Then there is the gender gap. The U.S. mythology of dance as the purview of gay men has been somewhat revised with the introduction of hip-hop and the TV shows Dancing With The Stars and So You Think You Can Dance. Still, the ratio of female to male dancers is high, with the numbers of men anecdotally reported much lower in ballet than in modern or hip hop. Male dancers often start their training much later in childhood than females, and some start as late as their early twenties. This dearth of men contributes to additional behaviors that would not be tolerated in other professions: bonuses and higher salaries paid just for being male. In addition, men with less training and experience than women are often paid more, sometimes up to twice as much, for the same performance. Some dance schools waive fees for male students. For example Evergreen City Ballet waives first year fees for boys between four and seven years of age.

When I ask the gathered dancers what advice they would give another dancer about Seattle, they are unanimous in their response: If you want to make a living, go somewhere else where you’ll have a better chance to support yourself. Go to Europe if you can; they like U.S.-trained dancers. If you want to innovate and play with other highly creative artists, find a way to make Seattle work for you.

When I ask what advice they would give a new dancer they say:

  1. Find a variety of teaching styles to learn from.
  2. Find teachers with the same body type as yours, they will understand how to make it work and how to overcome its challenges.
  3. Take courses that will help you understand your body’s functions.
  4. Start auditioning before you have to, while you’re still in school or being supported by your family.
  5. Intentionally find a mentor who can serve as sounding board and adviser.
  6. Work with companies that are run by dancers. While there are no guarantees these will be healthy, their reputations can be confirmed among other dancers.
  7. If other dancers tell you not to pursue a dance opportunity, take them seriously.
  8. There’s always pressure to put something on your resume and show no down time. Avoid making decisions on that basis.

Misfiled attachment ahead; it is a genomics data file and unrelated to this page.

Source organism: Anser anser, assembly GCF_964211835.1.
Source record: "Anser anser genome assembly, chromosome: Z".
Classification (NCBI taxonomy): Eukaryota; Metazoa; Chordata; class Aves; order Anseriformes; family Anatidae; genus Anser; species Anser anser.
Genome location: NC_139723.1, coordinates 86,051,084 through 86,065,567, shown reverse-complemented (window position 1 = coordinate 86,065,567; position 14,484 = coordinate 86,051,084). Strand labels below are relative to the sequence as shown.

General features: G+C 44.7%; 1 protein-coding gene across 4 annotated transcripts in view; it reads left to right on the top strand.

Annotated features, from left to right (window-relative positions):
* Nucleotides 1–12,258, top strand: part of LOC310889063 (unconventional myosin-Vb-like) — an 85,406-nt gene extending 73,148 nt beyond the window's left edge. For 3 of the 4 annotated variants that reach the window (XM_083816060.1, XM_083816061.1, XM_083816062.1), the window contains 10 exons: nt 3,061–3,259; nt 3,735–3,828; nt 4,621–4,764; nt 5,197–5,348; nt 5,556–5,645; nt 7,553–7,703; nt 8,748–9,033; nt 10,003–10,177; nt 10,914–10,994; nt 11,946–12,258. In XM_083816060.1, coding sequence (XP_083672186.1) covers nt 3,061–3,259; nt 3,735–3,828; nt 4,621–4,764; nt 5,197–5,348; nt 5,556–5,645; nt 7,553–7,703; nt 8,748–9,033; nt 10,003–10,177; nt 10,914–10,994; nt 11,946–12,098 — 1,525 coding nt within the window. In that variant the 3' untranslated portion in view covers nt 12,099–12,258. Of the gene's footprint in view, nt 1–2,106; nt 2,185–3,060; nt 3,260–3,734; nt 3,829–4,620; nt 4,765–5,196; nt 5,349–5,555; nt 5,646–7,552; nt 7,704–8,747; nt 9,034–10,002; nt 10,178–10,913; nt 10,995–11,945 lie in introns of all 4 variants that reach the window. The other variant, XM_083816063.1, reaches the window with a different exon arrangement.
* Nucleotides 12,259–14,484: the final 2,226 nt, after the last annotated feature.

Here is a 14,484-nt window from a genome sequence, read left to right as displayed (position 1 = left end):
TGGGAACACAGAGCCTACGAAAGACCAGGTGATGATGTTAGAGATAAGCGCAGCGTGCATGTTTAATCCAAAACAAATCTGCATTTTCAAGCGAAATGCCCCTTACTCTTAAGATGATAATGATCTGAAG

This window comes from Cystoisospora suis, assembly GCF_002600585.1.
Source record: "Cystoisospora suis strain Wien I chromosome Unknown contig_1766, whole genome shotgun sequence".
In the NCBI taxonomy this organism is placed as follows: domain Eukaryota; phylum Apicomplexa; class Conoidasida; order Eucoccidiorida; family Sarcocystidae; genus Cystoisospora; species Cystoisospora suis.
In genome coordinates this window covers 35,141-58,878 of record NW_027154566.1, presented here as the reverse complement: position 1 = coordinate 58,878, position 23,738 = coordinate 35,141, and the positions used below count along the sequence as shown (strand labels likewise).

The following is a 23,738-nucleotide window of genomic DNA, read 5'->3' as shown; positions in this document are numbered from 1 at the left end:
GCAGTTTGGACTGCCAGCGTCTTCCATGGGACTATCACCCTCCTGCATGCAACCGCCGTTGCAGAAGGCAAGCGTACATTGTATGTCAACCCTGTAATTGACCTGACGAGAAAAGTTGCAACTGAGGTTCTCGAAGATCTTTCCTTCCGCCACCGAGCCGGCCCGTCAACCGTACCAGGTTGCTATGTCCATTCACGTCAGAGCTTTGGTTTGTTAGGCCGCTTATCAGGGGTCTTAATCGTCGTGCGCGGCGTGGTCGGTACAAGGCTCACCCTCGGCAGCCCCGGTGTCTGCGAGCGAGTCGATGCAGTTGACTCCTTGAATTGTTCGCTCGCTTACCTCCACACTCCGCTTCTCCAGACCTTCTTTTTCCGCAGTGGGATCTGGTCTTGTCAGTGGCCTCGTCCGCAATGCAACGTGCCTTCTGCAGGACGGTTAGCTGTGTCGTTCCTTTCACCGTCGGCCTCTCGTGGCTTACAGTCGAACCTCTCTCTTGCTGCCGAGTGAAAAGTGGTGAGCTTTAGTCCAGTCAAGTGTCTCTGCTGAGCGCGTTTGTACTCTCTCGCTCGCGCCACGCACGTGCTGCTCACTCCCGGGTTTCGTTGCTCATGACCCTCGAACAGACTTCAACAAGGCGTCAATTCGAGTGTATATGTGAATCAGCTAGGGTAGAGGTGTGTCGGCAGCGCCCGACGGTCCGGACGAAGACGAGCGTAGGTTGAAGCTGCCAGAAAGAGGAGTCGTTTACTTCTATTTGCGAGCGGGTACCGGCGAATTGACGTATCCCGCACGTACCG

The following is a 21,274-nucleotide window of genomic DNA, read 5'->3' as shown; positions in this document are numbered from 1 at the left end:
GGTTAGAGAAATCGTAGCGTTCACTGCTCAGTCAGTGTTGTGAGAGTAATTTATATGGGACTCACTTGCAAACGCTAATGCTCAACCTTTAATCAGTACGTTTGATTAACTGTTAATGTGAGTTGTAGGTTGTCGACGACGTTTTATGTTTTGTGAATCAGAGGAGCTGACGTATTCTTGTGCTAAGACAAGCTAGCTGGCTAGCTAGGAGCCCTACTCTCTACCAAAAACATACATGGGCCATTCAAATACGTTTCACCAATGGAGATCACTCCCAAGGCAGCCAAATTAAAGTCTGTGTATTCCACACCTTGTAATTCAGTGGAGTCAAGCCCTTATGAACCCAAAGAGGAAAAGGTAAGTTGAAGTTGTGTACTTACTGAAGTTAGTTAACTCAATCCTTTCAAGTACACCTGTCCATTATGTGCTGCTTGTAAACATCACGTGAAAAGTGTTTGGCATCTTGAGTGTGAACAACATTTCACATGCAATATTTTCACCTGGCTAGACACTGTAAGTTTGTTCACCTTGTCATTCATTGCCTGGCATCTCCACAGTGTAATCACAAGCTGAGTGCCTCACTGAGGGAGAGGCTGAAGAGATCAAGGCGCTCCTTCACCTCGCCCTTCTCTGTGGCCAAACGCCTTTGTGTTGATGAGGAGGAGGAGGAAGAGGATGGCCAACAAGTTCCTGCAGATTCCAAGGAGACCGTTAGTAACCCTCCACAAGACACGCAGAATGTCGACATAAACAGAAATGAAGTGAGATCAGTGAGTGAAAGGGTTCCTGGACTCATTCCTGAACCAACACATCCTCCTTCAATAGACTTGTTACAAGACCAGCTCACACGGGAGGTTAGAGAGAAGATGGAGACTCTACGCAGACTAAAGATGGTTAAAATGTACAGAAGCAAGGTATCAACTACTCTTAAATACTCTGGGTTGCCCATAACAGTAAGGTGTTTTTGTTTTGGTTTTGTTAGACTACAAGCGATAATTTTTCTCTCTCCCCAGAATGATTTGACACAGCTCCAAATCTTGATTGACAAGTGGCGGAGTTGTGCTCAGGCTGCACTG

9. Recognize that “company” dancers are often ignorant about the life of a freelance dancer.
  10. Be open to every type of dance and every opportunity.
  11. Your story has to be your own path, not the repetition of the one some famous person travelled.
  12. Join a company that proves it can take care of you.
  13. You will get “no” all the time. Don’t take it personally.
  14. Acknowledge the elitism that exists within the dance community. For example: ballerinas do not consider themselves dancers, they are ballet dancers.

When I ask what they would like the public to know, they say:

  1. We get joy from telling you a story through movement.
  2. We are not dolls. We work hard and expect to be respected and our craft taken seriously.
  3. The terms ballerina and dancer are not interchangeable. Ballet is a specialty. Oh, and not all ballet requires tutus.

Why would any parent let their daughter pursue dance? Just ask any dancer and you’ll get the same answer you would get from a writer or musician: “It’s who I am.” The hours of study, class, research, and rehearsal all culminate in the exquisite moments of public expression that make it worthwhile. Still, it raises the question for those of us who are lucky enough to receive the gift of their talent: are we actually worthy? Do we keep up our end of the artists’ relationship? Do we balk at ticket prices? Do we support small, artist-led productions? Do we smile politely at a party when introduced to a dancer, while thinking, “Must be nice to just prance around all day?” While they’re doing their preparation work, perhaps we ought to spend a bit more time on ours.